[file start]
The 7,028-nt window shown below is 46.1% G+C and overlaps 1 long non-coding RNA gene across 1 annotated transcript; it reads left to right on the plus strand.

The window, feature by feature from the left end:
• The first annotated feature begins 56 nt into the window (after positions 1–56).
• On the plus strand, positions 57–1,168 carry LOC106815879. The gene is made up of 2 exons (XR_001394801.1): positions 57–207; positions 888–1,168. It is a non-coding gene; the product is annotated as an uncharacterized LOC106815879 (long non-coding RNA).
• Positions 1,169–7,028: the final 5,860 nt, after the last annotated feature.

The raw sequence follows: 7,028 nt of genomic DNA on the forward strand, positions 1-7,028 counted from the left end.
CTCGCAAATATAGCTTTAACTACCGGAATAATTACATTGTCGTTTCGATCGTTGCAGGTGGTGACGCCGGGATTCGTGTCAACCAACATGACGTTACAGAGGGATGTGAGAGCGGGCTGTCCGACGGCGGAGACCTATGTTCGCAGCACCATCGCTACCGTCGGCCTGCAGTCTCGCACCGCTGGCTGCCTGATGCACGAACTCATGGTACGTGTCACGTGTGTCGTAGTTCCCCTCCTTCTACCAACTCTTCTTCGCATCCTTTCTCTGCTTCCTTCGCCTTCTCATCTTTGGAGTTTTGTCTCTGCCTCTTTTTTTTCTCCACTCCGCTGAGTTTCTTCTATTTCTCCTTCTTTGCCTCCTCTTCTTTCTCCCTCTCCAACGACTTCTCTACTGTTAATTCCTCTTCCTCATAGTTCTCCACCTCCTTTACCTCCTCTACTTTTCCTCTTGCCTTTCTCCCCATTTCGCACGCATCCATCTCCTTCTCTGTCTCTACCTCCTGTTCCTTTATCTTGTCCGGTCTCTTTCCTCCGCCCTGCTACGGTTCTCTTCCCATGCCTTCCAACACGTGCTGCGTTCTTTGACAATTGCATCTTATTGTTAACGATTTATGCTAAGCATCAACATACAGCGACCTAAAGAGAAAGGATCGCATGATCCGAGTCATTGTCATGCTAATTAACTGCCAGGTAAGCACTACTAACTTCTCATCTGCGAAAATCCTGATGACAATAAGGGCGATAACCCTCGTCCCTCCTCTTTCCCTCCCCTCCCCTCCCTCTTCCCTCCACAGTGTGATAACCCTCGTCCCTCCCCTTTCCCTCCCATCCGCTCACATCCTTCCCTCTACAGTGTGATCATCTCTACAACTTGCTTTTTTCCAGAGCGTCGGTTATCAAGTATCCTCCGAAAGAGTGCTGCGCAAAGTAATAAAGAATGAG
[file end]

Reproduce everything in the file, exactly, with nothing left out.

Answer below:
The 7,028-nt window shown below is 46.1% G+C and overlaps 1 long non-coding RNA gene across 1 annotated transcript; it reads left to right on the plus strand.

The window, feature by feature from the left end:
• The first annotated feature begins 56 nt into the window (after positions 1–56).
• On the plus strand, positions 57–1,168 carry LOC106815879. The gene is made up of 2 exons (XR_001394801.1): positions 57–207; positions 888–1,168. It is a non-coding gene; the product is annotated as an uncharacterized LOC106815879 (long non-coding RNA).
• Positions 1,169–7,028: the final 5,860 nt, after the last annotated feature.

The raw sequence follows: 7,028 nt of genomic DNA on the forward strand, positions 1-7,028 counted from the left end.
CTCGCAAATATAGCTTTAACTACCGGAATAATTACATTGTCGTTTCGATCGTTGCAGGTGGTGACGCCGGGATTCGTGTCAACCAACATGACGTTACAGAGGGATGTGAGAGCGGGCTGTCCGACGGCGGAGACCTATGTTCGCAGCACCATCGCTACCGTCGGCCTGCAGTCTCGCACCGCTGGCTGCCTGATGCACGAACTCATGGTACGTGTCACGTGTGTCGTAGTTCCCCTCCTTCTACCAACTCTTCTTCGCATCCTTTCTCTGCTTCCTTCGCCTTCTCATCTTTGGAGTTTTGTCTCTGCCTCTTTTTTTTCTCCACTCCGCTGAGTTTCTTCTATTTCTCCTTCTTTGCCTCCTCTTCTTTCTCCCTCTCCAACGACTTCTCTACTGTTAATTCCTCTTCCTCATAGTTCTCCACCTCCTTTACCTCCTCTACTTTTCCTCTTGCCTTTCTCCCCATTTCGCACGCATCCATCTCCTTCTCTGTCTCTACCTCCTGTTCCTTTATCTTGTCCGGTCTCTTTCCTCCGCCCTGCTACGGTTCTCTTCCCATGCCTTCCAACACGTGCTGCGTTCTTTGACAATTGCATCTTATTGTTAACGATTTATGCTAAGCATCAACATACAGCGACCTAAAGAGAAAGGATCGCATGATCCGAGTCATTGTCATGCTAATTAACTGCCAGGTAAGCACTACTAACTTCTCATCTGCGAAAATCCTGATGACAATAAGGGCGATAACCCTCGTCCCTCCTCTTTCCCTCCCCTCCCCTCCCTCTTCCCTCCACAGTGTGATAACCCTCGTCCCTCCCCTTTCCCTCCCATCCGCTCACATCCTTCCCTCTACAGTGTGATCATCTCTACAACTTGCTTTTTTCCAGAGCGTCGGTTATCAAGTATCCTCCGAAAGAGTGCTGCGCAAAGTAATAAAGAATGAG